Reggie's rushing problems

TCUDan

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I thought I'd give a little insight to the technical side of this. I play runningback and coach the position in the IAFL, and while I'm not in the NFL I can see Reggie's primary issues.

It doesn't matter how good or bad an offensive line is, a runningback has to set up his blocks. If a runner goes bursting into the line at full-go during a zone stretch or other slow-developing run play, he's going to get nailed. Likewise, if he dances in the backfield during an isolation or trap run, he's going to get nailed.

A few weeks back, one of the NFL-breakdown shows had a piece on why Tiki Barber was a great runner and why the Giants were able to attack the perimeter of defenses in the running game effectively by doing so in a downhole fashion. It's similar to what the Saints TRY to do with Reggie: attacking the perimeter in the running game. Problem is, Reggie is sticking to being an east-west runner.

What does that mean? It means he's not getting "downhill" (not running toward the end zone with momentum). Some runners rely on their speed and think they can outrun defenders to the edge on every play. They end up just running out of bounds. Bush could have done this with success in college but there are not inferior athletes in the NFL.

What Reggie needs to learn to do--either through coaching or on his own--is to get back to running with patience. On those outside runs, he has to stay behind his blocks and press the hole. What does that mean? Pressing the hole is a way of bouncing a play outside effectively and keeping things downhill. As a runner, you stay on the inside hip of your blockers (usually lead blockers, whether it's a pulling guard or fullback or both). So on an outside run, the runningback is going to fit himself between the numbers of the seal-off block and kick-out/lead block.

Now the impatient runner who is more of a power back might do the opposite of Reggie and just hit the inside hole. What happens? Well, he may break a tackle and get a few yards, but the outside contain guy can now close on him and the blockers are not allowed to fully engage the defenders. You don't have the one-on-one matchup between the runner and defender in space.

So what SHOULD the runner do. Well, like I said, you PRESS the whole. You quare to it, and literally press it, moving toward the hole on pace w/ your blockers. You make the containment and the filling defenders hesitate. A runner has to have good vision for this, because once your read commits (on an outside run, usually the contain man), you hit your hole. If he jumps inside, you bounce outside of the block and alot of times your leadblocker is able to take out two defenders by knocking the contain man into the filler, and now it's up to the runner to outrun backside pursuit or beat a deep safety.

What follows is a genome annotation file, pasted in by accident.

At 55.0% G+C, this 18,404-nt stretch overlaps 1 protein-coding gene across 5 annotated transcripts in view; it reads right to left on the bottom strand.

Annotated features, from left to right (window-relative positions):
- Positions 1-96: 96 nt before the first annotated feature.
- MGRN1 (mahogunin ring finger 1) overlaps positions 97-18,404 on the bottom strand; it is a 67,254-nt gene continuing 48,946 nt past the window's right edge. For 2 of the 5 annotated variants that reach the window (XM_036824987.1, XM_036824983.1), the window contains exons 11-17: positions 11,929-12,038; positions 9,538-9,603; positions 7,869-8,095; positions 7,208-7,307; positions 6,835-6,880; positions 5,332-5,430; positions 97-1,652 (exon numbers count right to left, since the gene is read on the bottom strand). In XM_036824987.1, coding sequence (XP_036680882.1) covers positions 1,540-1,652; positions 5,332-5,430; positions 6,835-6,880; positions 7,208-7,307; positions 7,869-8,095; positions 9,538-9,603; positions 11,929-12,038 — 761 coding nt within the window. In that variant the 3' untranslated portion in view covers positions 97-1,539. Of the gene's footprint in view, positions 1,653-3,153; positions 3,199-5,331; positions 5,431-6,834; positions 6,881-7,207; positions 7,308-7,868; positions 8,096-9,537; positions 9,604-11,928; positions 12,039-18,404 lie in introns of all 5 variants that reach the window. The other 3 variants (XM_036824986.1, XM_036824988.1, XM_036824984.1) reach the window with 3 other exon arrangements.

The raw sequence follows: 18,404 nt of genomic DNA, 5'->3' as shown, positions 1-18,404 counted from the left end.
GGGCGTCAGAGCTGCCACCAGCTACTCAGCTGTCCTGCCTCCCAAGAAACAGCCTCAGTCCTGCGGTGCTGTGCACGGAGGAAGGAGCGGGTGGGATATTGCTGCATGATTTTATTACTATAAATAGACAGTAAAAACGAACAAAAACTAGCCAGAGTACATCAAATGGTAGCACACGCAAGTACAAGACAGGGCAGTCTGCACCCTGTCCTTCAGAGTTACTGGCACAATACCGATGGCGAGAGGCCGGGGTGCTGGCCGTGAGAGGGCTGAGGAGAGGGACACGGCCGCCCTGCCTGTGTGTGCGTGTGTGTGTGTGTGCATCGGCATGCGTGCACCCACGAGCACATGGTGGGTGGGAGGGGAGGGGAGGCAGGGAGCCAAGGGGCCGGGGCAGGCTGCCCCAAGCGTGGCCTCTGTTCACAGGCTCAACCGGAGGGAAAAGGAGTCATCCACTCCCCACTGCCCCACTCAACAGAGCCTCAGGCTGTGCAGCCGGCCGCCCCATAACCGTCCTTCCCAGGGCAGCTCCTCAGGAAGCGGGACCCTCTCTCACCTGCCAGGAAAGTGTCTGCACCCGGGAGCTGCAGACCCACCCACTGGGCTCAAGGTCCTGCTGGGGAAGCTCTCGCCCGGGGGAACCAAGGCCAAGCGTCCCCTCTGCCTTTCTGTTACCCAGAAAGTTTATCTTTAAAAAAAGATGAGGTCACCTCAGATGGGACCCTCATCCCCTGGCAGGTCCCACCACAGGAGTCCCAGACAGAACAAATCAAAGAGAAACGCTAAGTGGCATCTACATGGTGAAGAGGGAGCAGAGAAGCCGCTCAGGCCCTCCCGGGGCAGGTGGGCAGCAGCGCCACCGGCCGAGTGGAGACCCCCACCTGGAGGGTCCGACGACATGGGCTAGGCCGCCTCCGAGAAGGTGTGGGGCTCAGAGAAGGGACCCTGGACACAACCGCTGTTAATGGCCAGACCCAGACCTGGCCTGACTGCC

Or, the contain man does what he is taught to do, he'll maintain outside leverage on the blocker. Either way, he's now blocked. You hit inside and if you pressed the hole properly, you have a lot of space to operate in. My tendency is to hit inside then cut toward the perimeter. This way, the defender isn't square on you and you give him a good stiff arm and your free. A runner like Reggie my make a similar move but just turn on the jets and leave teh defender grasping at nothing.

The bottom line is that Reggie is not running with patience on the outside runs. He needs to set up his blocks, press the inside and outside gaps, and set the defenders up to miss instead of just trying to outrun them. Hopefully the more carries he gets the better he'll become. I do have to wonder, however, what the RB coach is doing.
 
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I have to wonder why we don't run draws with Reggie. More than not when you run a draw if you get daylight it's a pretty sizeable hole. To me, this would, at the very least, get him some confidence in his running game, which has to be lacking at this point.

I also have to wonder if neither back getting into a rythym because of the alternating role they are implementing is hurting both backs. Oh yeah, our OL is not opening any holes either........
 
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I do have to wonder, however, what the RB coach is doing.
Good question. Maybe Reggie just reverts back to the way he's always done it when he's in game situations. It's gonna take some time for him to learn how to be a RB at this level. Up to now he's gotten by on just being the best guy on the field at any given time. He'll learn, whether the RB coach is doing his job or not.
 
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Great read Dan, very insightful.

I posted earlier my feelings on what is the problem on another thread:

http://saintsreport.com/forums/showthread.php?t=1167&page=2

To me, there are two kinds of problems: